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What to do when your measured outcome doesn’t quite line up with what you’re interested in?

Matthew Poes writes:

I’m writing a research memo discussing the importance of precisely aligning the outcome measures to the intervention activities. I’m making the point that an evaluation of the outcomes for a given intervention may net null results for many reasons, one of which could simply be that you are looking in the wrong place. That the outcome you chose isn’t what the intervention actually influences. I’m thinking about this in a nuanced way (so not like you set sail for Hawaii and hit Australia, but more like you ended up off the coast of Nihue). An intervention may seek to improve parent child interaction, which is a broad domain with many potential sub-domains, but in looking at the specific activities, it may be that it only seeks to improve a particular type of parent child interaction. General measures may not pick this up, or they may, but may not be particularly sensitive to change in that kind of parent child interaction. So while there are many potential failed assumptions that lead to a null finding, certainly one could be a misaligned outcome measure.

My question is, is this a statistical concept, is there a statistical property to the specificity or alignment of the outcome to the intervention activities, or is this purely a conceptual issue with how experiments work. Related to that question, is it fair to say that poorly aligned outcome measures may also attenuate effect sizes even when positive effects are found? An example might be that your measure gets at 4 domains of parent child interaction: affection, responsiveness, encouragement, and teaching. Our interest may be to impact how parents interact with their child to improve a child’s social emotional development. Maybe we know that affection and encouragement are the major predictors of S.E. from this tool, but it’s not a direct measure. So this measure isn’t a perfect match to what we are trying to impact, with past research primarily showing that maternal sensitivity is what matters (but we aren’t measuring that in this fictitious study, its indirectly coming from related concepts). My thought is that in such a scenario, while we have superficially measured our outcome of interest (parent child interaction) we failed to drill down to what actually is taking place (and matters), maternal sensitivity. Instead we have a few items from a more general scale that may get at maternal sensitivity. As such, we may have attenuated effects because we aren’t measuring all the things that are improving from the intervention, as well as because only having a small number of items may not make for a very reliable or valid scale for our actual outcome of interest.

I don’t have a detailed response here, but I wanted to post this because it relates to our recent post on estimating interactions. Some people might have taken from that post the message that it’s too hard to estimate interactions so we shouldn’t bother. That’s not what I think, though. What I think is that we do need to estimate interactions in observational settings, because unmodeled interactions can pollute the estimates of effects that we care about. See this paper from 2003 for an example.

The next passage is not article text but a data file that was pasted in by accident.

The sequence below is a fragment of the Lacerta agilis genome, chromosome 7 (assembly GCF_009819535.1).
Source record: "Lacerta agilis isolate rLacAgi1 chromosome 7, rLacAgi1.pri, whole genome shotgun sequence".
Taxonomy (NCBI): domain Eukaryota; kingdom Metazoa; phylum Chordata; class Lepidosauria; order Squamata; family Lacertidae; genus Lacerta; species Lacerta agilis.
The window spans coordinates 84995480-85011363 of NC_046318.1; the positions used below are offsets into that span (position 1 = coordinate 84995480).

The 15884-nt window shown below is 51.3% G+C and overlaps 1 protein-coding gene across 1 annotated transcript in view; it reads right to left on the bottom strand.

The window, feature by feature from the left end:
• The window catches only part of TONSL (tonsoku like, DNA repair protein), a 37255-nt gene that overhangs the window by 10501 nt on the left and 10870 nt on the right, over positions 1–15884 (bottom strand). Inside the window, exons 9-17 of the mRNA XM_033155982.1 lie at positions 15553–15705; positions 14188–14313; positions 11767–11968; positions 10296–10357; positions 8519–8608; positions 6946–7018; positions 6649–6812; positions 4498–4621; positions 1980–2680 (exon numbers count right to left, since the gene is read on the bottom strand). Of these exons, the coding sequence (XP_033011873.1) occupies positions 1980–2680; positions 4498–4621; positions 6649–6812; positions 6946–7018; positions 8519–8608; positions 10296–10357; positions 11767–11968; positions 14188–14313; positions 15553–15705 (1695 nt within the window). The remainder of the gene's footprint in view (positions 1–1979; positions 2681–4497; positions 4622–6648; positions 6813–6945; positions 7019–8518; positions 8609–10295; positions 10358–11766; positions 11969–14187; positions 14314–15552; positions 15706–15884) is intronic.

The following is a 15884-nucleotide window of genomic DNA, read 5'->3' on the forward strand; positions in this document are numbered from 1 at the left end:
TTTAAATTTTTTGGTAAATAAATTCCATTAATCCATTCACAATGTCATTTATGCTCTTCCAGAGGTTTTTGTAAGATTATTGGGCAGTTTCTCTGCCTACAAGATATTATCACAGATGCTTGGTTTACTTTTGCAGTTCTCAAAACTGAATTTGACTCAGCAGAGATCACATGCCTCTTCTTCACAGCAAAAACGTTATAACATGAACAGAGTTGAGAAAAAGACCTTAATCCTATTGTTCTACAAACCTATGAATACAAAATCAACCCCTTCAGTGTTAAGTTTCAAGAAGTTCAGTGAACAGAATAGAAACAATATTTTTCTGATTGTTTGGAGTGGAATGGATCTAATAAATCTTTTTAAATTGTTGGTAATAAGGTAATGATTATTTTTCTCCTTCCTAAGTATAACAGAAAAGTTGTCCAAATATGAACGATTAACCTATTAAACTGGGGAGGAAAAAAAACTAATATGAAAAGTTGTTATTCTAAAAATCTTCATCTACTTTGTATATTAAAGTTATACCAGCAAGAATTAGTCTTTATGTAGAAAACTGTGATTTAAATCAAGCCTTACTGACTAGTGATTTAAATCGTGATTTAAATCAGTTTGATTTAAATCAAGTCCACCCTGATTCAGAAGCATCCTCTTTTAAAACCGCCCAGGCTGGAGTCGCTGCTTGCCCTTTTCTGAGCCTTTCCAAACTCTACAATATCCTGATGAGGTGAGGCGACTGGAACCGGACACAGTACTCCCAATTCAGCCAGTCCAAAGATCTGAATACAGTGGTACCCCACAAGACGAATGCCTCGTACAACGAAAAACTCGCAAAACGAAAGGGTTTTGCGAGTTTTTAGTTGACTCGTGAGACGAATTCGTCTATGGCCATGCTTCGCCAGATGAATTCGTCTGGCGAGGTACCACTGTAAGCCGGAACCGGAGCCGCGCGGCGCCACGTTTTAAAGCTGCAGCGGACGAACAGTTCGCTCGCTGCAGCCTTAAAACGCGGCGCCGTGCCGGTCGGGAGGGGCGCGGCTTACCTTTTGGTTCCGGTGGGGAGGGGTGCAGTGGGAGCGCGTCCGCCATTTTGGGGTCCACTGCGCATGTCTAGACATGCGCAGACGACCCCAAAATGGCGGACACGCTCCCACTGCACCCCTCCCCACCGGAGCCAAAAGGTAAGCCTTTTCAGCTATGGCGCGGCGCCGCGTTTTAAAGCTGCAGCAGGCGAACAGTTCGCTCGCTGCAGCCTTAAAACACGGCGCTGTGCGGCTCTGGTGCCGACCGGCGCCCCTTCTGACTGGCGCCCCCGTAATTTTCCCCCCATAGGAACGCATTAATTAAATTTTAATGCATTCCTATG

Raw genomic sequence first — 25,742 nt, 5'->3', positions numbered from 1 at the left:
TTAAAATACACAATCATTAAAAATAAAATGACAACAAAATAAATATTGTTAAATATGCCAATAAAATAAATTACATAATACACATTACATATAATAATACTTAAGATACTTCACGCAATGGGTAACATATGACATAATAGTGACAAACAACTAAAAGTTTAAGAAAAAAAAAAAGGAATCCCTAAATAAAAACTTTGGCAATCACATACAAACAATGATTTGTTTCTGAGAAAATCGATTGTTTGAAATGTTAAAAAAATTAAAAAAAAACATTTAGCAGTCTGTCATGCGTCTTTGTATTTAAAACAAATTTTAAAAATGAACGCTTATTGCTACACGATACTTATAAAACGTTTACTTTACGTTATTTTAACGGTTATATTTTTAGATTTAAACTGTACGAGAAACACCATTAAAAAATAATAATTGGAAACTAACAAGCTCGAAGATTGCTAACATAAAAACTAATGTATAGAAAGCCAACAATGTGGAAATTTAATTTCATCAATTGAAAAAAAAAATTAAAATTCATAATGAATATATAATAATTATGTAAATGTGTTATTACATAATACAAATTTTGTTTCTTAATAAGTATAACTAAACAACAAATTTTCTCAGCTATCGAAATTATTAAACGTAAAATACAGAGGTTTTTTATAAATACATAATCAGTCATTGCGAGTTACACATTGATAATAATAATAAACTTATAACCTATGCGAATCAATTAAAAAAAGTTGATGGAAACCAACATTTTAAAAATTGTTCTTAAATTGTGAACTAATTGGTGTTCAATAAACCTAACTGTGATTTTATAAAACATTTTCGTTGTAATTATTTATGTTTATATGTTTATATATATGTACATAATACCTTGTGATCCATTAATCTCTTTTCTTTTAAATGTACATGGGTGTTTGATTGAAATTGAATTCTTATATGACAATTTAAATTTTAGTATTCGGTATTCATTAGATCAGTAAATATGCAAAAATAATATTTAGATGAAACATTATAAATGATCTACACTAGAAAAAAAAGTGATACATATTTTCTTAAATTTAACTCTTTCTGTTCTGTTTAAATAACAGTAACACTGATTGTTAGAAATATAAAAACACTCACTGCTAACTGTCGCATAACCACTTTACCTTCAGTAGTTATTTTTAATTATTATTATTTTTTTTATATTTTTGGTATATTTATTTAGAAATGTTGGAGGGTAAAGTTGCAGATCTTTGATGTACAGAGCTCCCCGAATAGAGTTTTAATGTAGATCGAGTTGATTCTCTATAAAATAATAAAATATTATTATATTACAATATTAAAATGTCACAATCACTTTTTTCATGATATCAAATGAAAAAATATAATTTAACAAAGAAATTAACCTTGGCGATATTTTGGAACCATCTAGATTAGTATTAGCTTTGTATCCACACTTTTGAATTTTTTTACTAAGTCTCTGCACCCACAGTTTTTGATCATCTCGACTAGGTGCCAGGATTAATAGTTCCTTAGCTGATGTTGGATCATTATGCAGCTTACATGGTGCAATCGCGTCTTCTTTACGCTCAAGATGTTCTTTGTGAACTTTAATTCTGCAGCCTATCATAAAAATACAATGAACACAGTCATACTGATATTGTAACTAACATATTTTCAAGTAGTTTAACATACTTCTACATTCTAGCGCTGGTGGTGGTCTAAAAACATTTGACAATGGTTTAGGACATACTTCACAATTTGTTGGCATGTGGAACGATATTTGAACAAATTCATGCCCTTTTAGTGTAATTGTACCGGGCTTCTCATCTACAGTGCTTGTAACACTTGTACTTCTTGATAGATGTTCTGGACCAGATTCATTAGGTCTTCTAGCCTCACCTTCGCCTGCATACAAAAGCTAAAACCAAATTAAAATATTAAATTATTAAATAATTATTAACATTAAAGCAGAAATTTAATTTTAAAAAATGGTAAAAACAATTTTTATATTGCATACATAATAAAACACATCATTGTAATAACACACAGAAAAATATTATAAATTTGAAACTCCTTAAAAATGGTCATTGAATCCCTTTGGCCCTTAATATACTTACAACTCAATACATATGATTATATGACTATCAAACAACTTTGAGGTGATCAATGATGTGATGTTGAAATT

What, then, to do? I think we should be including lots of interactions, estimating them using strong priors that pool toward zero: this will give more reasonable estimates and will allow the included interactions to improve our estimates of main effects without adding noise.

The point of the recent post on estimated interactions having large uncertainties is that, when uncertainties are large and underlying parameters are small, that’s when Bayesian inference with informative priors can really help.

I asked Beth Tipton for her thoughts, and she wrote:

First, this is a “construct validity” issue, in the language of Shadish, Cook, and Campbell (2002). One method proposed to address this is the multi-trait mulimethod matrix.

Second, this strikes me more generally as a measurement issue and one that area has probably addressed to some extent. I know from my experience working in RCTs that this is something psychologists are generally worried about and try to address.

Poes expressed further concerns:

That is the direction we initially approached this, just as a conceptual issue related to the validity of the measure itself. This is a different issue, but I personally feel that we do not validate tools adequately, and even the best feasible validations don’t tell us what we often suggest they do. The example I used, parent child interaction, is really a pretty abstract concept. Most tools take the “I’ll know it when I see it” standpoint. They use what we term global ratings, where an observer is asked to score on an arbitrary scale where a mom is at with their child in an interaction scenario for the overall interaction across a set of prescribed domains. These domains are often not so well defined themselves, and so this leaves a lot of room for measurement error and bias. In graduate school I developed a micro-coding schema for moment level behavior coding. In this case, discrete behaviors were precisely defined and coded and overall PCI scores were based on the aggregate within a domain (or overall). A confirmatory Factor Analysis was used to create weighted aggregate scores, rather than a direct addition of the items by frequency. This was more predictive of long term development of a child academically and social emotionally than were global scoring schema’s, but the tool is also a beast to use and very difficult to gain high inter-rater reliability. It could not be used by practitioners. Even this, however, was only validated against other similar tools or predictive validity. My concern has always been, our methods of validation often rely on face validity (it looks right) which can be very biased, concurrent validity (that it matches other similar tools) which can have the same biases and inaccuracies in their definition and aim as the new tool, and predictive validity, which actually is often weak when measured, and even when not, precise alignment is needed which may narrow the true validation of the tool from how it is conceptually presented. That is, the actual evidence for validation may narrow what you can say the tool measures, but people don’t present it that way, they would still present it as a universal PCI tool (even if you only have evidence to support that it accurately predicts social emotional development). There is also the possibility that this is all nonsense since you cannot measure PCI the concept directly to compare.